The last of the leaves are falling all over the 10-acre wood these days. The trees are nearly barren. I can see all four borders of our property now, and the spaciousness helps me breathe deeply.
I wonder, as the sleep of winter approaches, does dying help us see beyond what’s right in front of us?
Does it give us a wider, longer view of existence, of our lives, of all that God is doing?


St. Francis prays

I beg you, Lord
let the fiery, gentle power
of your love
take possession of my soul
and snatch it away
from everything under heaven
that I may die
for love of your love
as you saw fit to die
for love of mine.

that bag of seeds

Remember that bag of seeds from my previous post? I walked into the kitchen one morning and glanced at them and immediately felt a rush of negative emotions. They had grown moldy. I was sad. I was disappointed. And honestly, I was a little angry. Apparently, those seeds owed me something. They were supposed to stay nice so that I could plant them, and they would grow into healthy plants and bear fruit. What do you know, my capacity for arrogance and self-centeredness is well intact… also my ignorance of the fact that this was probably my own fault for not allowing them to thoroughly dry. I’ve been thinking about those moldy seeds for about a week now… and the sadness is still pricking my heart.

I read a new chapter in “Living the Incarnation: praying with Francis and Clare of Assisi.” The author was explaining their sense of kinship with Mary as a prototype for Christians. Each of us, they say, is called to birth the Lord Jesus in our own lives and encourage his birth in the lives of those around us. That means being open to God’s Presence within. Oh. We have to stay open, huh? I am realizing how closed I am lately. I think my soul is the thing that’s moldy… it’s been locked up in a plastic bag and the moisture from my undried tears has allowed mold to grow.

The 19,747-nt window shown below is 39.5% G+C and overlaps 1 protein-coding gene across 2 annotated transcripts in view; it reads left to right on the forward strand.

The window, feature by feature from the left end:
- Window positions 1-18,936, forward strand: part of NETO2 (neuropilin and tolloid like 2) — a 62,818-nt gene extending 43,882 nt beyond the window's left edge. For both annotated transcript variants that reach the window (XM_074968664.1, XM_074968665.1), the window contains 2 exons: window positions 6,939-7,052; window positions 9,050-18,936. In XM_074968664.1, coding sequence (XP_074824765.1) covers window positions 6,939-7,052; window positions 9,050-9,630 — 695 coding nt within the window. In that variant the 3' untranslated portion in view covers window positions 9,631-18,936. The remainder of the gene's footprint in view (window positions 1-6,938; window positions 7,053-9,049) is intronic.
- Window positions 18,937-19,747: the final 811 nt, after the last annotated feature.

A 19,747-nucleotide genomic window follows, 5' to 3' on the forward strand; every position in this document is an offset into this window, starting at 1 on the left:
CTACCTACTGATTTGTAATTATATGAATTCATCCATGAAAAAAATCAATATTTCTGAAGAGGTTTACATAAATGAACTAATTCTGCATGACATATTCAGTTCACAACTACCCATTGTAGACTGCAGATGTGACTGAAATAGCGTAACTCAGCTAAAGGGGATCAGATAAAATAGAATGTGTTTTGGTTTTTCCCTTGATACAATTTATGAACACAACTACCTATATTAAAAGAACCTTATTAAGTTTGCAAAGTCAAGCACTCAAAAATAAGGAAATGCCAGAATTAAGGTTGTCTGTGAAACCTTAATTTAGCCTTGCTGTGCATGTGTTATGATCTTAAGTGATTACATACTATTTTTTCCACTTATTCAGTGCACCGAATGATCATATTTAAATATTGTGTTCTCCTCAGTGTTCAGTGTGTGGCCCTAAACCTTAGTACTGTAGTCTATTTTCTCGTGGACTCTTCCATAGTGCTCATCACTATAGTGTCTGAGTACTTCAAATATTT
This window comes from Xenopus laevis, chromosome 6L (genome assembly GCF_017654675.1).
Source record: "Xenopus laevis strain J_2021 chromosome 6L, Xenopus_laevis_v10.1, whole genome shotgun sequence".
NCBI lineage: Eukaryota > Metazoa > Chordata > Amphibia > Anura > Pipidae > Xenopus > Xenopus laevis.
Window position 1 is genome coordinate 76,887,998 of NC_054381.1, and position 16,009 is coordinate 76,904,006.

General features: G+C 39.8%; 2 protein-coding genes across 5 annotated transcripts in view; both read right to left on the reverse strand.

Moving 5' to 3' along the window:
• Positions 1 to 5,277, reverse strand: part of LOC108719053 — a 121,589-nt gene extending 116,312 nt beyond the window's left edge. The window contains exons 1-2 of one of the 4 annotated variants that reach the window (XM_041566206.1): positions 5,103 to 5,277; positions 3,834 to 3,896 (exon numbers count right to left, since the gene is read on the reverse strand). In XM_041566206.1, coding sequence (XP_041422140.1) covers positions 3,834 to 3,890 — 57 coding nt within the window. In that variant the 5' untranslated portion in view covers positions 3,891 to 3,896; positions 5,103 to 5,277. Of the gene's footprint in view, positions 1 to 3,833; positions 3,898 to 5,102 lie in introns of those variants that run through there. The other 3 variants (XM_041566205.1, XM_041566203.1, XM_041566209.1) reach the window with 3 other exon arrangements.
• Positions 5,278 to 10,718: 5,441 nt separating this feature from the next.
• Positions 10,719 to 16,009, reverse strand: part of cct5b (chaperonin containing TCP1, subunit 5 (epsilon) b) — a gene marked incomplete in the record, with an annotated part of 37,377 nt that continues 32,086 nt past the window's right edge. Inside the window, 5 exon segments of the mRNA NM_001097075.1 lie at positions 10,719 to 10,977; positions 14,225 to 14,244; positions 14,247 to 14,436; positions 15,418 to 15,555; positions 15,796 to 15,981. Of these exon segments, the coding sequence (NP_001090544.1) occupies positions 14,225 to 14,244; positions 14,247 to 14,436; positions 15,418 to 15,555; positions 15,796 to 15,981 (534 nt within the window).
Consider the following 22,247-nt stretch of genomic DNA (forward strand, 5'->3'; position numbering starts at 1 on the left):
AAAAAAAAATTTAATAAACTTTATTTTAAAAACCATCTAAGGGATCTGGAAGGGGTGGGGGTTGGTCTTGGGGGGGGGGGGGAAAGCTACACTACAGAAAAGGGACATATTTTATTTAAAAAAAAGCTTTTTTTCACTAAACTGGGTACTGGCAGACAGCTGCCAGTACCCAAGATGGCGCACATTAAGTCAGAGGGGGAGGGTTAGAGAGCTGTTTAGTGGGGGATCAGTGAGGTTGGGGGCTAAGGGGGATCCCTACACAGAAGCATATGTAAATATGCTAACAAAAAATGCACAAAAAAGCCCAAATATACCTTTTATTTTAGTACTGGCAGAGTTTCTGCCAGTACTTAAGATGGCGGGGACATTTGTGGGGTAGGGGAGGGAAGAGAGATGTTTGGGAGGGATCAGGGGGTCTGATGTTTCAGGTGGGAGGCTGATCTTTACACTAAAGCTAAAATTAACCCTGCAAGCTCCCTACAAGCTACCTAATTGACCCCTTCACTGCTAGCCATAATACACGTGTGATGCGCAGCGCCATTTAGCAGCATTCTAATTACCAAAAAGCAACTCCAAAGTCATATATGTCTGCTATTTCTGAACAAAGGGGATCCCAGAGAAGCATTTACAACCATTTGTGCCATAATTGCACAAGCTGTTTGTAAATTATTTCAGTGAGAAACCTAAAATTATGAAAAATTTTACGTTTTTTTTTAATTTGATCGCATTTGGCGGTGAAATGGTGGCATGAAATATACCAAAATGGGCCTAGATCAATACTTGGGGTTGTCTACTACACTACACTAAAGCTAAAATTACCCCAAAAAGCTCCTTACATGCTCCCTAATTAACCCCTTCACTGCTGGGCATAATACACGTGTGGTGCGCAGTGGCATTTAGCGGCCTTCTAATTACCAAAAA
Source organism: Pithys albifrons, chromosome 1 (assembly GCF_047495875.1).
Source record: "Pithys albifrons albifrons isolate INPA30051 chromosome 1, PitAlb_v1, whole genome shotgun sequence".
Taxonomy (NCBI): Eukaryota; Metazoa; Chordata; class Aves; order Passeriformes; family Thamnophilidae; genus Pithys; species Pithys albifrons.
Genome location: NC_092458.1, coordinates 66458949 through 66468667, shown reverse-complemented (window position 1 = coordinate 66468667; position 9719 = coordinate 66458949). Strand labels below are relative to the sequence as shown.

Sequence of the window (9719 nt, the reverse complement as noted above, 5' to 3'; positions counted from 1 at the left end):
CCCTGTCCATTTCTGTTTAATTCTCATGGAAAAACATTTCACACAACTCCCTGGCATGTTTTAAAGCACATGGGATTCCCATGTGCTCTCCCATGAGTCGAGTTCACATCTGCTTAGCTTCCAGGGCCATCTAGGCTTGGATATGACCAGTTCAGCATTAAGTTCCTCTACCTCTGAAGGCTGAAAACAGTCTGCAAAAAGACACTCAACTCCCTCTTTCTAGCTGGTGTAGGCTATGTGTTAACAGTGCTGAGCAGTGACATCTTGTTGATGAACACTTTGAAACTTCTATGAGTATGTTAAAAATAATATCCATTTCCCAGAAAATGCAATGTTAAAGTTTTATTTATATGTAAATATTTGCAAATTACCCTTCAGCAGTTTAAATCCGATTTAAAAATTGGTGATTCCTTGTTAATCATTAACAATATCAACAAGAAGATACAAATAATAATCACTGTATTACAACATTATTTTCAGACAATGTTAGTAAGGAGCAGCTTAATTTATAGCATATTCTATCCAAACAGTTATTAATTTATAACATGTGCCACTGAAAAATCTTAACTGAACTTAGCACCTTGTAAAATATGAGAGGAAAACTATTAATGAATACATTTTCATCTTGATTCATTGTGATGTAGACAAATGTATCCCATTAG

I have not paid attention to what has been going on inside me lately. I have filled my life with a lot of noise and the clutter of technology (and a whole host of other life demands)– all of this as a way of ignoring what needs to be tended to inside of me. This is me running away and sabotaging my chance to thrive in God, so that Christ can be birthed even more in me. I am afraid of what is inside, my own ugliness and well as my unhealed wounds. And I am surprised at this growing sense that I am angry. Very angry. Why? And what do I do about that?

There is no way to remove the mold from those pumpkin seeds and save the life that is inside of them. They are done. But God is inviting me to let Him do the impossible– remove the mold from the seeds of my soul and bring me abundant life… and joy. Joy is something that feels somewhat foreign to me. Maybe it comes from growing up a pastor’s kid or a nerd. Who knows. But I am, for better or worse, a fairly serious person. Well, let me say I can laugh and joke and be goofy sometimes, but in general, I take life and people seriously. Life is work to me. I am well aware that it can be hard and painful. Spirituality, too, is often hard and painful. But Francis and Clare speak of joy so often, and I shake my head. Really? Joy in poverty? Joy in confession and repentance? Joy in learning to walk as Jesus did? Joy in suffering? What is this joy? I think I would like some of that.

“This is the meaning of conversion: learning God over and over and over again, a different lesson each time. Meanwhile God acts as if we knew him well.We are basically afraid of this God who strangely likes us. The gentlenes and understanding of God disconcert us and reveal how much our ideas are based on projections from within. We see God as judgemental because we are. We see God as demanding and totalitarian because we are. As distant and cold because we are. And here is the paradox– who we truly are is what God sees us to be. Unless we live in God’s Presence and learn Him over again, we will remain in exile from ourselves. Our true self is hidden in Christ, he who is most fully human. We are kept in exile by our compulsions and attachments which drive us. They are like an addiction. They retain power over us because we are used to them. Our greatest sickness is that we prefer what we know and what we are used to over risking the unknown. The truth, however, will set us free so that healing can begin.” from chapter 6 of “Living the Incarnation” (excerpts from pp. 76-79)

I have to tell you that these few pages, and especially the words quoted above, were like a revelation to me. I know it’s very meaty, so read it again slowly. It is amazing. I read this and realized that I am sad and angry because I am in exile from myself and from God… a self-imposed exile. To be whole again, I need to learn God again. I need to trust who He is, trust His love for me again, and trust who He sees me to be… if that makes sense. It is not that I did not know God before or know any Truth before. But it is time to take another step in the journey and learn more of Him… and learn more of me as well, to be more fully who God created me to be… more fully human. It’s an interesting idea to consider. It feels risky. Am I ready to allow God to remove the mold?